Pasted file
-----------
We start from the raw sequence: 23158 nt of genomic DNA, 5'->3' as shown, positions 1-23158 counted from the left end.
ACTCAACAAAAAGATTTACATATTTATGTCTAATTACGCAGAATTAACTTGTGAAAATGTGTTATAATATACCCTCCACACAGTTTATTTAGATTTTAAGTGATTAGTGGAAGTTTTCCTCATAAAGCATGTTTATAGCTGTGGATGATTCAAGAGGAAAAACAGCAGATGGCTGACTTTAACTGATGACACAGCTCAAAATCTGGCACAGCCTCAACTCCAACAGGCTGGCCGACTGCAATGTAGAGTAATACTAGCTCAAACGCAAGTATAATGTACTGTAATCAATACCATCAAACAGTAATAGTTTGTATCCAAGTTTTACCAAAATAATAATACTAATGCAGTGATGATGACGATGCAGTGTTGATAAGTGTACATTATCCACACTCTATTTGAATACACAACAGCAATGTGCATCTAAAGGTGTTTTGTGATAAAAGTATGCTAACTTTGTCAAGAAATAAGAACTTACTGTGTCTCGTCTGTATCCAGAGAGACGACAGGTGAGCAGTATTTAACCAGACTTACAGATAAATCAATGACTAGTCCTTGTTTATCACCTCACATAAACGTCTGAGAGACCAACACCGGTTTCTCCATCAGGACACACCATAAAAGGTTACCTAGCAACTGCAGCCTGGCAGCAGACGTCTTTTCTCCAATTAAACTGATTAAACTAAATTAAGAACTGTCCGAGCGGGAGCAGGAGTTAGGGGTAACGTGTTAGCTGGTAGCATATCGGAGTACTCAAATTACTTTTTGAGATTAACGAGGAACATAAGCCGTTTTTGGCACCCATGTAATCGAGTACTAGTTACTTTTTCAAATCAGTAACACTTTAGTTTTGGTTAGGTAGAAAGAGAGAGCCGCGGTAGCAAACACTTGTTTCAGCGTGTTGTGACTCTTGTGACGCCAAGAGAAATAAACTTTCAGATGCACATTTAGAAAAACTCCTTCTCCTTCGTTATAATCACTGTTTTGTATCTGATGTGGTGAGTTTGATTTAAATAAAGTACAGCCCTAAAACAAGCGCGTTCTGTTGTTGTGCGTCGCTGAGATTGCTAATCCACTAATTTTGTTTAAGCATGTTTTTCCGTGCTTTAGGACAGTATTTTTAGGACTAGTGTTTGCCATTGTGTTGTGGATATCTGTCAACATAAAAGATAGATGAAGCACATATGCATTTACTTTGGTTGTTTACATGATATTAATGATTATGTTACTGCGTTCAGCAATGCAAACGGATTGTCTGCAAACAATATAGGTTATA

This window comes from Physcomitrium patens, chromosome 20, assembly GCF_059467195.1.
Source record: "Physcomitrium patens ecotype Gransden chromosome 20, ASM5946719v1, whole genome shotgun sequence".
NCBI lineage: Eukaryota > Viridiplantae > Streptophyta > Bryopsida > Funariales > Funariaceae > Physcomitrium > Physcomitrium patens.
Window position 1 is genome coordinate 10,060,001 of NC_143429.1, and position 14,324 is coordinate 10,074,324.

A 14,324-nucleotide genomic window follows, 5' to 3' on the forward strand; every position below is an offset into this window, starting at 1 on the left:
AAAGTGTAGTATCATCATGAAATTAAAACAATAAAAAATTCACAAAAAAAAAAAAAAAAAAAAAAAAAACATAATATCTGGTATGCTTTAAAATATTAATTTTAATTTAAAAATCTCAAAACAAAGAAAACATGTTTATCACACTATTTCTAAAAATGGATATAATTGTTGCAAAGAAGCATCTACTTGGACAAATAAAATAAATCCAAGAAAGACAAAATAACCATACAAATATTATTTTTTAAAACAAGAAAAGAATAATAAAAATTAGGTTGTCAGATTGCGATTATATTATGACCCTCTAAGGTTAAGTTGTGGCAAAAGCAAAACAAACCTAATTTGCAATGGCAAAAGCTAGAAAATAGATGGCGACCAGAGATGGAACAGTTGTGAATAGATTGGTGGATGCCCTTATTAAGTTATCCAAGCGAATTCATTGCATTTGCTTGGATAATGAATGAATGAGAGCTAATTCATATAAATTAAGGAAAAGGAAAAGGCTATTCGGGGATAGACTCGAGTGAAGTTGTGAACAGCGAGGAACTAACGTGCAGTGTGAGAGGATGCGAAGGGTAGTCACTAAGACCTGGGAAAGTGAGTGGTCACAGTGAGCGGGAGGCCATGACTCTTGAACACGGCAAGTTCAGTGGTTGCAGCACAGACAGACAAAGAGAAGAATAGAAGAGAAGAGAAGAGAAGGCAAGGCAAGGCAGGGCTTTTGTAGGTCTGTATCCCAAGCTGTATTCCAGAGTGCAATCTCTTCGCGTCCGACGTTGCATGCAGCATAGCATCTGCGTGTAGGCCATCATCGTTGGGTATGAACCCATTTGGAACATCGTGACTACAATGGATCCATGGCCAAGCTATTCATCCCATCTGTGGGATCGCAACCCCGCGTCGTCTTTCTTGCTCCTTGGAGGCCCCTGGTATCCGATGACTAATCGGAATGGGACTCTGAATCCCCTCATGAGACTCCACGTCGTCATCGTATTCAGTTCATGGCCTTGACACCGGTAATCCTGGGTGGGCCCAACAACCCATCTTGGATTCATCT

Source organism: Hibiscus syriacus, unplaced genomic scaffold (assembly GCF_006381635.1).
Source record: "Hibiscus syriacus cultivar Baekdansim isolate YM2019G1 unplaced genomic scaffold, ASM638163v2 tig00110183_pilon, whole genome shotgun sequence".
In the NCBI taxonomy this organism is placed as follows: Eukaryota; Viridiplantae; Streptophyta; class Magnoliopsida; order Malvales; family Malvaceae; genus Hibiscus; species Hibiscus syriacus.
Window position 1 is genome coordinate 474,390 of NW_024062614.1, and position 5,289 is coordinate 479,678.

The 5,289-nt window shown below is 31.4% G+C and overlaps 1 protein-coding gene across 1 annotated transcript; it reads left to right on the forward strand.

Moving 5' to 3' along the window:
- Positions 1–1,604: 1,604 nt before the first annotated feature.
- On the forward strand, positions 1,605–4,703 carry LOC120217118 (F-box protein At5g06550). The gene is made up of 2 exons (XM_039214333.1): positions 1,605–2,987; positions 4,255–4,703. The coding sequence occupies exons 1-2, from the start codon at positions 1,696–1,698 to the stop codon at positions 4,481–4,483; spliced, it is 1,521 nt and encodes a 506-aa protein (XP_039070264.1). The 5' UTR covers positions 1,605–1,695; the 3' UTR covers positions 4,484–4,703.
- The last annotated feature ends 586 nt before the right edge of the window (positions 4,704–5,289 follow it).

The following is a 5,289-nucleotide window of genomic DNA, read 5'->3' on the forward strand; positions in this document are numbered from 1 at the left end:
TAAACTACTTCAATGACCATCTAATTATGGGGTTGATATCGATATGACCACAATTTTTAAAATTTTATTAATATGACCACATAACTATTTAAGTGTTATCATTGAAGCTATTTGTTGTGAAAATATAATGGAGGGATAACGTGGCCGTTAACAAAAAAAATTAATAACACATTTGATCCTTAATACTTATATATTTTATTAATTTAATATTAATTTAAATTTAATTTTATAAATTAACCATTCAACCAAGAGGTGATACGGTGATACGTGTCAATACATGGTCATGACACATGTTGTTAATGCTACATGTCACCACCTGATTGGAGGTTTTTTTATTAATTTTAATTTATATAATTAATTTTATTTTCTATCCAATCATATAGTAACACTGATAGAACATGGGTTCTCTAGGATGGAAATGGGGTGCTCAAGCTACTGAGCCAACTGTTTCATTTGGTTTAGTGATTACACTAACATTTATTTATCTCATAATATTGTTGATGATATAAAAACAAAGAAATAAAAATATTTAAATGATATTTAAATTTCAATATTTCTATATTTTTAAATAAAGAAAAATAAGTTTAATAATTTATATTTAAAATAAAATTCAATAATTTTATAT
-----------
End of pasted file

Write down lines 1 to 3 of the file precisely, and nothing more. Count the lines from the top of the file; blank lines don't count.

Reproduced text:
We start from the raw sequence: 23158 nt of genomic DNA, 5'->3' as shown, positions 1-23158 counted from the left end.
ACTCAACAAAAAGATTTACATATTTATGTCTAATTACGCAGAATTAACTTGTGAAAATGTGTTATAATATACCCTCCACACAGTTTATTTAGATTTTAAGTGATTAGTGGAAGTTTTCCTCATAAAGCATGTTTATAGCTGTGGATGATTCAAGAGGAAAAACAGCAGATGGCTGACTTTAACTGATGACACAGCTCAAAATCTGGCACAGCCTCAACTCCAACAGGCTGGCCGACTGCAATGTAGAGTAATACTAGCTCAAACGCAAGTATAATGTACTGTAATCAATACCATCAAACAGTAATAGTTTGTATCCAAGTTTTACCAAAATAATAATACTAATGCAGTGATGATGACGATGCAGTGTTGATAAGTGTACATTATCCACACTCTATTTGAATACACAACAGCAATGTGCATCTAAAGGTGTTTTGTGATAAAAGTATGCTAACTTTGTCAAGAAATAAGAACTTACTGTGTCTCGTCTGTATCCAGAGAGACGACAGGTGAGCAGTATTTAACCAGACTTACAGATAAATCAATGACTAGTCCTTGTTTATCACCTCACATAAACGTCTGAGAGACCAACACCGGTTTCTCCATCAGGACACACCATAAAAGGTTACCTAGCAACTGCAGCCTGGCAGCAGACGTCTTTTCTCCAATTAAACTGATTAAACTAAATTAAGAACTGTCCGAGCGGGAGCAGGAGTTAGGGGTAACGTGTTAGCTGGTAGCATATCGGAGTACTCAAATTACTTTTTGAGATTAACGAGGAACATAAGCCGTTTTTGGCACCCATGTAATCGAGTACTAGTTACTTTTTCAAATCAGTAACACTTTAGTTTTGGTTAGGTAGAAAGAGAGAGCCGCGGTAGCAAACACTTGTTTCAGCGTGTTGTGACTCTTGTGACGCCAAGAGAAATAAACTTTCAGATGCACATTTAGAAAAACTCCTTCTCCTTCGTTATAATCACTGTTTTGTATCTGATGTGGTGAGTTTGATTTAAATAAAGTACAGCCCTAAAACAAGCGCGTTCTGTTGTTGTGCGTCGCTGAGATTGCTAATCCACTAATTTTGTTTAAGCATGTTTTTCCGTGCTTTAGGACAGTATTTTTAGGACTAGTGTTTGCCATTGTGTTGTGGATATCTGTCAACATAAAAGATAGATGAAGCACATATGCATTTACTTTGGTTGTTTACATGATATTAATGATTATGTTACTGCGTTCAGCAATGCAAACGGATTGTCTGCAAACAATATAGGTTATA

This window comes from Physcomitrium patens, chromosome 20, assembly GCF_059467195.1.